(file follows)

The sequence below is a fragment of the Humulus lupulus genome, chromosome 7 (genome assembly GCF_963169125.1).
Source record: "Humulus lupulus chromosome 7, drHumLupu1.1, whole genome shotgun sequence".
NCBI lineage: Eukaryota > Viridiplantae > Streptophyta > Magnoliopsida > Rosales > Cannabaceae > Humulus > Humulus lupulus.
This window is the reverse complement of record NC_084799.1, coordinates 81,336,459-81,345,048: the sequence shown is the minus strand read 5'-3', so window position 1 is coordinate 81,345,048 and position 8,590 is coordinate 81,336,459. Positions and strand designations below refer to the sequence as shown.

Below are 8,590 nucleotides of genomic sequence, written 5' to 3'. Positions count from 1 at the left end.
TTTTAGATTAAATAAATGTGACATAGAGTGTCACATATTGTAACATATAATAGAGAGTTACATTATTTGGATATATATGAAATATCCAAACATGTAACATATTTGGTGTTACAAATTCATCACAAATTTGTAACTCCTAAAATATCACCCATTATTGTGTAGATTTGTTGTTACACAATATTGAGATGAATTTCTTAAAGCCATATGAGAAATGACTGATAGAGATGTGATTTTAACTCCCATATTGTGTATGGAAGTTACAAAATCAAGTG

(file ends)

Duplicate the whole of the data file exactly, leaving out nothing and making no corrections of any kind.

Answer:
The sequence below is a fragment of the Humulus lupulus genome, chromosome 7 (genome assembly GCF_963169125.1).
Source record: "Humulus lupulus chromosome 7, drHumLupu1.1, whole genome shotgun sequence".
NCBI lineage: Eukaryota > Viridiplantae > Streptophyta > Magnoliopsida > Rosales > Cannabaceae > Humulus > Humulus lupulus.
This window is the reverse complement of record NC_084799.1, coordinates 81,336,459-81,345,048: the sequence shown is the minus strand read 5'-3', so window position 1 is coordinate 81,345,048 and position 8,590 is coordinate 81,336,459. Positions and strand designations below refer to the sequence as shown.

Below are 8,590 nucleotides of genomic sequence, written 5' to 3'. Positions count from 1 at the left end.
TTTTAGATTAAATAAATGTGACATAGAGTGTCACATATTGTAACATATAATAGAGAGTTACATTATTTGGATATATATGAAATATCCAAACATGTAACATATTTGGTGTTACAAATTCATCACAAATTTGTAACTCCTAAAATATCACCCATTATTGTGTAGATTTGTTGTTACACAATATTGAGATGAATTTCTTAAAGCCATATGAGAAATGACTGATAGAGATGTGATTTTAACTCCCATATTGTGTATGGAAGTTACAAAATCAAGTG